; Phantoms and Monsters: Pulse of the Paranormal

Monday, June 18, 2012

Just the Facts?: Beijing 'Mushroom Cloud' -- Alien Corpse Found? -- Viral Bigfoot Campaign or True Story?

Massive mushroom cloud rises over Beijing skyline

A giant mushroom-like cloud resembling an atomic bomb explosion and sparking fears of Armageddon appeared in Beijing last week.

The most likely explanation was a weather phenomenon known as a giant cumulonimbus, a tall and dense vertical cloud that is associated with thunder storms, according to The Daily Mail.

The Xinhua news agency published breathtaking photos of the cloud. Several videos taken from high-rise buildings were also posted online.


Alien Corpse Found In Ozark Mountains?

Alien Corpse Found In Ozark Mountains

Timber logging employees working in the Ozark Mountains of Missouri come across an alien looking body laying in some brush near their worksite. This photo was sent to us by a confidential source. This photo was supposedly taken on June 10th, 2012. What do you think?

The Ancient Alien Question: A New Inquiry Into the Existence, Evidence, and Influence of Ancient Visitors

Extra-Planetary Experiences: Alien-Human Contact and the Expansion of Consciousness


Is this authentic? Bigfoot attack video....

Walter Higgins--Possible Bigfoot Evidence

A retired park ranger named Walter Higgins recently posted a video describing a video camera he found in the woods in Siskiyou County, CA. Higgins downloaded the video to his laptop and saw an 'attack' of some kind on a young couple. Is this fact or someone attempting to go viral?


American Mountain Lions May be Staging Comeback....uh, really?

American mountain lions, commonly called cougars, have been in decline for a century. Once found throughout North America, populations were isolated in the American West due to widespread hunting and loss of prey.

But new evidence shows the animals may be spreading again, returning to their old stalking grounds in the Midwest.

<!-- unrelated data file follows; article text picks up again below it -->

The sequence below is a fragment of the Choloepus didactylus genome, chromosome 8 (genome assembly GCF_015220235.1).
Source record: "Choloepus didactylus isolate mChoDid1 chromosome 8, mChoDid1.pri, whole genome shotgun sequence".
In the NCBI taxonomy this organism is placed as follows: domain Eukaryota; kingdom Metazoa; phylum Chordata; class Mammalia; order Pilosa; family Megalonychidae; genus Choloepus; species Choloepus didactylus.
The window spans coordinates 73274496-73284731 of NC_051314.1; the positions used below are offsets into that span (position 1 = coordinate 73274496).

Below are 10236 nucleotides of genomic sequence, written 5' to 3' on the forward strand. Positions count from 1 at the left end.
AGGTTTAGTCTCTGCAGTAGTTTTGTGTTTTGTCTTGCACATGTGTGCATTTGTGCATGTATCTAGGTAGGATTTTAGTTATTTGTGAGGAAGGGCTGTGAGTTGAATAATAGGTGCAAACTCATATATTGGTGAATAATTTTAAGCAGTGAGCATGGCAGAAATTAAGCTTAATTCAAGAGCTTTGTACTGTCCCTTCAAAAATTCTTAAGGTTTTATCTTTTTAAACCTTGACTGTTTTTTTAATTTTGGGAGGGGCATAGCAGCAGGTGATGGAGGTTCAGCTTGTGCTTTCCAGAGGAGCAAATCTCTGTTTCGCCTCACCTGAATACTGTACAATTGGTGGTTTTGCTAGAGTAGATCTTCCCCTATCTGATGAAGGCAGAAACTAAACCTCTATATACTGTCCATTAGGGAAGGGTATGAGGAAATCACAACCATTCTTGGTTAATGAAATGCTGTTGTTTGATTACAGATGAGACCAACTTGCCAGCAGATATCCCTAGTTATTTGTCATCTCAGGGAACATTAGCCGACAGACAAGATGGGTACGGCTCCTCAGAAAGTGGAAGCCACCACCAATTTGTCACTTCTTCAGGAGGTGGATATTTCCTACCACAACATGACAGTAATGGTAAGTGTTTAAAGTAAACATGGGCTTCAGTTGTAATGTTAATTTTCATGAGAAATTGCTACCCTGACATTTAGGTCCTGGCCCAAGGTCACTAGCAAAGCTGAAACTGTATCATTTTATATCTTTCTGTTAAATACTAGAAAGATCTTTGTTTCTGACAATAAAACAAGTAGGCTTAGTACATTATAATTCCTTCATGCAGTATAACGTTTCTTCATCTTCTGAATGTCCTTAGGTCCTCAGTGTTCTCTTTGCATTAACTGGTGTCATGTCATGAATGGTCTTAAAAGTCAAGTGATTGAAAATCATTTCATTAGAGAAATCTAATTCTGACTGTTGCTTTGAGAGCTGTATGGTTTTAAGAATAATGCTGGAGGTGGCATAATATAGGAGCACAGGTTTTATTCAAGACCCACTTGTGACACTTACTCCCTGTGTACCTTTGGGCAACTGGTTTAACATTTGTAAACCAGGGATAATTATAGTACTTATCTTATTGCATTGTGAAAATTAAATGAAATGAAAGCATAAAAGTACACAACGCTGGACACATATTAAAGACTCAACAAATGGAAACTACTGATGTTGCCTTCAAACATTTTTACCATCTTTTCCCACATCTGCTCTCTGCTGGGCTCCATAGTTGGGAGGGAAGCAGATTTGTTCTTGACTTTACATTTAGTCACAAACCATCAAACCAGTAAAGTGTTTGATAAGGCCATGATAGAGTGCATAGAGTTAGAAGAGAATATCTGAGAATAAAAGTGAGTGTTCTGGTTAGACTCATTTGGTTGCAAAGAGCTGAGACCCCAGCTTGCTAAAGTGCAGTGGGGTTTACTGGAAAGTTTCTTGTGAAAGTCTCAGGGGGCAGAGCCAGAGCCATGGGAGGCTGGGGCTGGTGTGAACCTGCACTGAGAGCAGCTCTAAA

A group of researchers has confirmed 178 cougar sightings in the Midwest over the past few decades, with the number of confirmations steadily increasing between 1990 and 2008, according to a study published in the June issue of the Journal of Wildlife Management. Most of these sightings have taken place within a short distance of habitat considered suitable for the animal, researchers said.

"The western population has spread, with cougar populations re-establishing across the Midwest," University of Minnesota researcher Michelle LaRue said in a statement.

Three main cougar populations exist in the Midwest, centered around South Dakota's Black Hills, but a few of the animals have ventured far outside this range. One adult male thought to be from the Black Hills made it all the way to Connecticut — a journey of 1,800 miles (2,900 kilometers) — before being hit by a car June 11, 2011, LaRue said. It was the first confirmed cougar sighting in that statesince the 1880s, according to the Hartford Courant.

Of all cougar carcasses recovered, 76 percent were found to be male. This finding suggests males are leading a steppingstone-type dispersal of the cougar population. As the Connecticut example shows, males are capable of traveling long distances.

"While the distance the Connecticut cougar traveled was rare, we found that cougars are roaming long distances and are moving back into portions of their historical range across the Midwest," LaRue said. The study confirmed the presence of cougars from Texas, Arkansas and Nebraska to the Canadian provinces of Ontario and Manitoba.

The researchers examined cougar carcasses, tracks, camera trap photos, video and DNA evidence to draw their conclusions. They also analyzed cougar sightings by wildlife experts reported since the 1990s and cases of attacks on livestock across 14 states and provinces.

The finding raises new conservation questions, such as how humans can live alongside the returning predators. "We believe public awareness campaigns and conservation strategies are required across these states," LaRue said. - yahoo


Indicted DoE official suddenly dies...what happened?

Michael Strayer was a Department of Energy (DoE) official who was indicted last month for defrauding the government of over a million dollars. He just died suddenly last week, but nobody seems to know what happened to him, or at least they are not sharing with the press.

On 17 May 2012, a press release told of his indictment, which was the result of a two-year investigation into Strayer and his girlfriend-turned-wife, Karen Earle. It started when Strayer, a member of the Senior Executive Service at the DoE used money he personally controlled to start a magazine (SciDAC Review) in 2004 to promote the work of his division. Continue reading at Who is Michael Strayer and how did he die?

Whistleblowing: A guide to government reward programs (how to collect millions for reporting fraud)